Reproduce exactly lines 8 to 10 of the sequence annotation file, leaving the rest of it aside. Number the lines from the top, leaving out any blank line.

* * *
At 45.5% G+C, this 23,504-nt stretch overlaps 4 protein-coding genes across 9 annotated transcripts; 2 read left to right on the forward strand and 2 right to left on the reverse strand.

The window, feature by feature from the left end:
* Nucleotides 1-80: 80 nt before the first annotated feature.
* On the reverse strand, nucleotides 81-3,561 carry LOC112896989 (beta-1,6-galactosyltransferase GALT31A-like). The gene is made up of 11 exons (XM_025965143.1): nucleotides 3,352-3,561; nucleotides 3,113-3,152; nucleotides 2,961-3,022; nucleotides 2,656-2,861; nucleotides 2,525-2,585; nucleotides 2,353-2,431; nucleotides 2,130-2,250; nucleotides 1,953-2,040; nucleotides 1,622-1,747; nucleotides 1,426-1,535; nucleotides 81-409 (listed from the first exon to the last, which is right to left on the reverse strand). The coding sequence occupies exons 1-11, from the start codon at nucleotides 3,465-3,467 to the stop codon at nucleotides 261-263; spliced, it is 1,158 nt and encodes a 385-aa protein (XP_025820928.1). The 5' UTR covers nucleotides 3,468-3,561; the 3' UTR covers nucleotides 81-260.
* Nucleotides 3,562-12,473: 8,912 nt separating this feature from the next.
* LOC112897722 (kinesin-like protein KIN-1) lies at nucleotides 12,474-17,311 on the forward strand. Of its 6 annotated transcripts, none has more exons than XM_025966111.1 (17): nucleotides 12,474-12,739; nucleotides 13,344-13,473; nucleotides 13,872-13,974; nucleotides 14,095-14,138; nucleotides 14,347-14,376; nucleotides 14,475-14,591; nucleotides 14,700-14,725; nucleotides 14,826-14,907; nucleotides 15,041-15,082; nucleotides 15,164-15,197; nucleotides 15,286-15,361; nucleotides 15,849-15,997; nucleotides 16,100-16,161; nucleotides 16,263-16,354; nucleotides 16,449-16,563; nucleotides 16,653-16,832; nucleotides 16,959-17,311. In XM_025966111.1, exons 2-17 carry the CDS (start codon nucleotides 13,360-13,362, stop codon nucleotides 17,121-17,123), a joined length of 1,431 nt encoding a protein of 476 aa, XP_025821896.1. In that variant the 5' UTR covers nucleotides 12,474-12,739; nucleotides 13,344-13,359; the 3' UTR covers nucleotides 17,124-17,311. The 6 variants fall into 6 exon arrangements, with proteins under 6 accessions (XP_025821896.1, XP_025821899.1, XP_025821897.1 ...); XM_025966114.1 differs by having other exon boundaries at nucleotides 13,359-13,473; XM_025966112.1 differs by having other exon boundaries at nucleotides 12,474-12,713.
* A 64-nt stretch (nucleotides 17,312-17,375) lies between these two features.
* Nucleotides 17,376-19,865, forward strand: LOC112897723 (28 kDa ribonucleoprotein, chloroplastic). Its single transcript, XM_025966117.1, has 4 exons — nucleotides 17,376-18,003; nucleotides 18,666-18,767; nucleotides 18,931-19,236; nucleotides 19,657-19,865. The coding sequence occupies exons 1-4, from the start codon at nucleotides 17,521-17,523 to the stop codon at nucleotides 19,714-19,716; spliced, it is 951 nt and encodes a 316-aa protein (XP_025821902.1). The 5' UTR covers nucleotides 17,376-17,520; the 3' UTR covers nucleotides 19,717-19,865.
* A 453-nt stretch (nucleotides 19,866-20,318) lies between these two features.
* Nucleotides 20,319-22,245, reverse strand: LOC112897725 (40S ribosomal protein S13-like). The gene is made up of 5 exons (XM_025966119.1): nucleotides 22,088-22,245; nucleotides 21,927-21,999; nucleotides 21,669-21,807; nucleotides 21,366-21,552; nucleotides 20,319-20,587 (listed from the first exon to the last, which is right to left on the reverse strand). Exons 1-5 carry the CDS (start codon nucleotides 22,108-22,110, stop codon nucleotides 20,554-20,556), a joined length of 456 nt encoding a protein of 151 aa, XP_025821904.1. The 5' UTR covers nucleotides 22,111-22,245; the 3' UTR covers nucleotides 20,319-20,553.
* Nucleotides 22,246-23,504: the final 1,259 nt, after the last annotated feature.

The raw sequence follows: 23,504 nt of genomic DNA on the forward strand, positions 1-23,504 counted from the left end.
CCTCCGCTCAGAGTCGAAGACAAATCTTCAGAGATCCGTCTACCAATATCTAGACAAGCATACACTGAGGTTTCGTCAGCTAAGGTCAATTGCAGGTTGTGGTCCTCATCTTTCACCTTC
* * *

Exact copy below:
* Nucleotides 17,376-19,865, forward strand: LOC112897723 (28 kDa ribonucleoprotein, chloroplastic). Its single transcript, XM_025966117.1, has 4 exons — nucleotides 17,376-18,003; nucleotides 18,666-18,767; nucleotides 18,931-19,236; nucleotides 19,657-19,865. The coding sequence occupies exons 1-4, from the start codon at nucleotides 17,521-17,523 to the stop codon at nucleotides 19,714-19,716; spliced, it is 951 nt and encodes a 316-aa protein (XP_025821902.1). The 5' UTR covers nucleotides 17,376-17,520; the 3' UTR covers nucleotides 19,717-19,865.
* A 453-nt stretch (nucleotides 19,866-20,318) lies between these two features.
* Nucleotides 20,319-22,245, reverse strand: LOC112897725 (40S ribosomal protein S13-like). The gene is made up of 5 exons (XM_025966119.1): nucleotides 22,088-22,245; nucleotides 21,927-21,999; nucleotides 21,669-21,807; nucleotides 21,366-21,552; nucleotides 20,319-20,587 (listed from the first exon to the last, which is right to left on the reverse strand). Exons 1-5 carry the CDS (start codon nucleotides 22,108-22,110, stop codon nucleotides 20,554-20,556), a joined length of 456 nt encoding a protein of 151 aa, XP_025821904.1. The 5' UTR covers nucleotides 22,111-22,245; the 3' UTR covers nucleotides 20,319-20,553.